By Hadassah Umbarger, Staff Writer
Fall registration opened up Monday, and students are now able to sign up for classes for the fall 2021 semester.
Scott Mudloff, advisor for Special Populations, is encouraging students to do it sooner than later.
“(We want to) make sure everybody’s getting their classes that they need, staying on their graduation plans, staying on that pathway,” Mudloff said.
Mudloff warned that students who don’t enroll early may run the risk of not being able to take classes that they need.
“I was looking today, and some classes are already full,” Mudloff said. “So it’s important that students don’t delay and get in there and get the schedule that they want.”
Mudloff said that students need to keep three main things in mind when they’re registering for the fall semester:
1: Log into Jetstream and make sure information is up-to-date
“You can, on Jetstream, update your anticipated graduation dates and your personal info. Those are important pieces of information for both the student and for us,” Mudloff said.
Mudloff also said that a surprising number of students have incorrect contact information on their Jetstream accounts and that the university can’t contact them if that’s the case.
2: Check your balance
Mudloff said that students should meet with Student Accounts to set up a payment plan. “One of those holds that many students find themselves having is a student account hold, and what that typically means is they have a balance a little too high,” Mudloff said.
Mudloff said that students who find themselves in this situation should contact Student Accounts by emailing firstname.lastname@example.org or by calling the university and dialing the extension 2168.
“That will connect them to our student account rep, and they can set up a payment plan and see how much they owe and basically get the balance paid down so we can get that hold removed,” Mudloff said.
3: Check your financial aid portal
“You need to make sure things are taken care of, like filling out your FAFSA for next year, and accepting loans if you need them,” Mudloff said. “All of that is important stuff that we need to make sure we’re looking at.”
Mudloff also said that students should review their scholarship requirements before enrolling.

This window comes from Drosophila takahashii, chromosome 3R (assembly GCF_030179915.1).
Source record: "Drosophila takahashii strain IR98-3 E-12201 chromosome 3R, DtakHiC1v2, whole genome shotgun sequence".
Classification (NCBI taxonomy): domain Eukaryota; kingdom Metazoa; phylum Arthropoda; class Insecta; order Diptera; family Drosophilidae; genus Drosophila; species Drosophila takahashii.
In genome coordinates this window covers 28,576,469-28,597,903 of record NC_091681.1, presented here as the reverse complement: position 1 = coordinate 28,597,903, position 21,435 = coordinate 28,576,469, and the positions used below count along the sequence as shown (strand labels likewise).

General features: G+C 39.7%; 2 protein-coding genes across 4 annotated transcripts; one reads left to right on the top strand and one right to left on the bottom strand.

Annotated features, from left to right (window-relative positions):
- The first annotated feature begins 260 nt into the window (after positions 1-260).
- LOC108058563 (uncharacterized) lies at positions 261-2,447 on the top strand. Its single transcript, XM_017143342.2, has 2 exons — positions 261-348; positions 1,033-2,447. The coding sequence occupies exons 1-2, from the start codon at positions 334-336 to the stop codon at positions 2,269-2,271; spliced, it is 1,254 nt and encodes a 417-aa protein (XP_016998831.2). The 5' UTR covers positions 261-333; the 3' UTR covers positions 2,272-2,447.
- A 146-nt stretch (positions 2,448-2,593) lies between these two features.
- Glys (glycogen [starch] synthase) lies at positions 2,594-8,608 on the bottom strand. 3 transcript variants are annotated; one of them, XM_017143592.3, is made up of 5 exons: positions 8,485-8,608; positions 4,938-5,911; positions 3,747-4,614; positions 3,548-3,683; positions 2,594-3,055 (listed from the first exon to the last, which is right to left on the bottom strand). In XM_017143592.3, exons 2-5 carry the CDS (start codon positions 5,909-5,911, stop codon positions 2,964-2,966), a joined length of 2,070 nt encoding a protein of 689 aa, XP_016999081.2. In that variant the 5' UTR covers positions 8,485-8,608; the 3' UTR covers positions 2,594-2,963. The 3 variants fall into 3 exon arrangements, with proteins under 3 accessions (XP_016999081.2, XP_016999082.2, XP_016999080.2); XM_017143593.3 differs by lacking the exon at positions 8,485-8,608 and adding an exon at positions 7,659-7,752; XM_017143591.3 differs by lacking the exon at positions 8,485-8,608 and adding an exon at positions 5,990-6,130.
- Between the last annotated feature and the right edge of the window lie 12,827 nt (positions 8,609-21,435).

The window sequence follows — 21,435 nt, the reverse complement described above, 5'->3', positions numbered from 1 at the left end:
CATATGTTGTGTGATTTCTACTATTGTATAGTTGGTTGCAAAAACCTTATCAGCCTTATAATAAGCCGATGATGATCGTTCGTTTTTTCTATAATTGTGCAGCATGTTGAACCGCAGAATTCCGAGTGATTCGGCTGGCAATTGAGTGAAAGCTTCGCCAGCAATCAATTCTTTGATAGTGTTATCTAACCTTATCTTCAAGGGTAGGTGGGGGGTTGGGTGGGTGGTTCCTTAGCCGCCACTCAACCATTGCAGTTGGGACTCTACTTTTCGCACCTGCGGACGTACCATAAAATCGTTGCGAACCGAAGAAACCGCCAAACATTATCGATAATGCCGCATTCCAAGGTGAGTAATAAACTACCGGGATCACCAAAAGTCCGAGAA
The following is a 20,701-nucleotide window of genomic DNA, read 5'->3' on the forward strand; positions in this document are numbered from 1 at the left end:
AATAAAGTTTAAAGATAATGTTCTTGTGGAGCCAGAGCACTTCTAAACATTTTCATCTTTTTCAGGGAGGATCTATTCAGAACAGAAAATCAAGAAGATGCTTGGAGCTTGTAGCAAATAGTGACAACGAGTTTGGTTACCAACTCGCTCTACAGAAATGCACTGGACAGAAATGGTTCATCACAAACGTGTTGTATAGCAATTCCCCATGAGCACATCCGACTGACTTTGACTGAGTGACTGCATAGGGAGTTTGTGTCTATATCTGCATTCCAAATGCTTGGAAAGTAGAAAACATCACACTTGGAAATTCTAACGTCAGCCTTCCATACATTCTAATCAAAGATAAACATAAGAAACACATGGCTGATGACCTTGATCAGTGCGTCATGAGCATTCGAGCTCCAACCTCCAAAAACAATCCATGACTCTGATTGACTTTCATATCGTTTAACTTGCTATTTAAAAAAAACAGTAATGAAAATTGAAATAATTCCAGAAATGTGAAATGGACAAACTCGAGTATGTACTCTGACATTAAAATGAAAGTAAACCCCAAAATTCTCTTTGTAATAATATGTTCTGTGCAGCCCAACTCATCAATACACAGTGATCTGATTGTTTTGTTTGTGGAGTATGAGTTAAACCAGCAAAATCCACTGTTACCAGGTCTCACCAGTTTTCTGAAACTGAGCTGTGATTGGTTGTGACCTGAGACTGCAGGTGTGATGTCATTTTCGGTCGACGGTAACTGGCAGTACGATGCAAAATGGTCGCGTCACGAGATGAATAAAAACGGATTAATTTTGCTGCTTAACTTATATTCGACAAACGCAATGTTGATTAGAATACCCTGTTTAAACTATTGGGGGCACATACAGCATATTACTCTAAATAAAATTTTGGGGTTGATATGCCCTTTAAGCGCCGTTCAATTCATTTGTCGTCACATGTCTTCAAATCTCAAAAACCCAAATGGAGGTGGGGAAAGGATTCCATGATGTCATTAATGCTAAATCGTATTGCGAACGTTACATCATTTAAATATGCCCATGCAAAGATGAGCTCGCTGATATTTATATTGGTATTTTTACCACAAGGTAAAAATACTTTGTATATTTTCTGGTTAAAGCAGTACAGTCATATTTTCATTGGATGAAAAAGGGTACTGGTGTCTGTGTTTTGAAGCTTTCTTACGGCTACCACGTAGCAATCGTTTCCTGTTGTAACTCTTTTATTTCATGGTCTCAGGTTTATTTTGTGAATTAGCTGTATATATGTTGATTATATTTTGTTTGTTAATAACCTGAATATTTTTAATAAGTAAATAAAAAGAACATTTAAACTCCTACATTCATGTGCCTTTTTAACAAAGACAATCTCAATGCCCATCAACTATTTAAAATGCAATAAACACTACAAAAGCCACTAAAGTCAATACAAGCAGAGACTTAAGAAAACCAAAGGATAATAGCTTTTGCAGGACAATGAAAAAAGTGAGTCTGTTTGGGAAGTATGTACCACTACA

In addition to those three main points, Mudloff said that students should be aware of other holds that they might have, especially meningitis and tuberculosis vaccination holds. Those holds could give students problems when they’re trying to register for classes.
“If you live in the residence halls, Kansas law requires you to have meningitis shot, or we need to have a waiver that you declined it on file for us,” Mudloff said. He said that students with a meningitis hold should contact Turner Middendorf in Residence Life at email@example.com or call the university and dial the extension 2425.
“Another one of those fun Kansas laws is that every student that sets foot in one of our classrooms needs to have completed a tuberculosis screening questionnaire,” Mudloff said.
He said the questionnaire consists of five questions, and depending on the answers, students might be asked to submit proof of a tuberculosis skin test. To resolve a tuberculosis hold, Mudloff said that students should contact Student Life, either at the email firstname.lastname@example.org or call the university and dial the extension 2200.
Students who haven’t heard from their advisers yet should reach out to them to begin registering for classes, Mudloff said. While students will do the actual registering online, their advisers will need to give them permission, and students meeting with their advisers can help ensure that they are on track to graduate when they plan to.
PHOTO: Courtesy Photo, Newman Advancement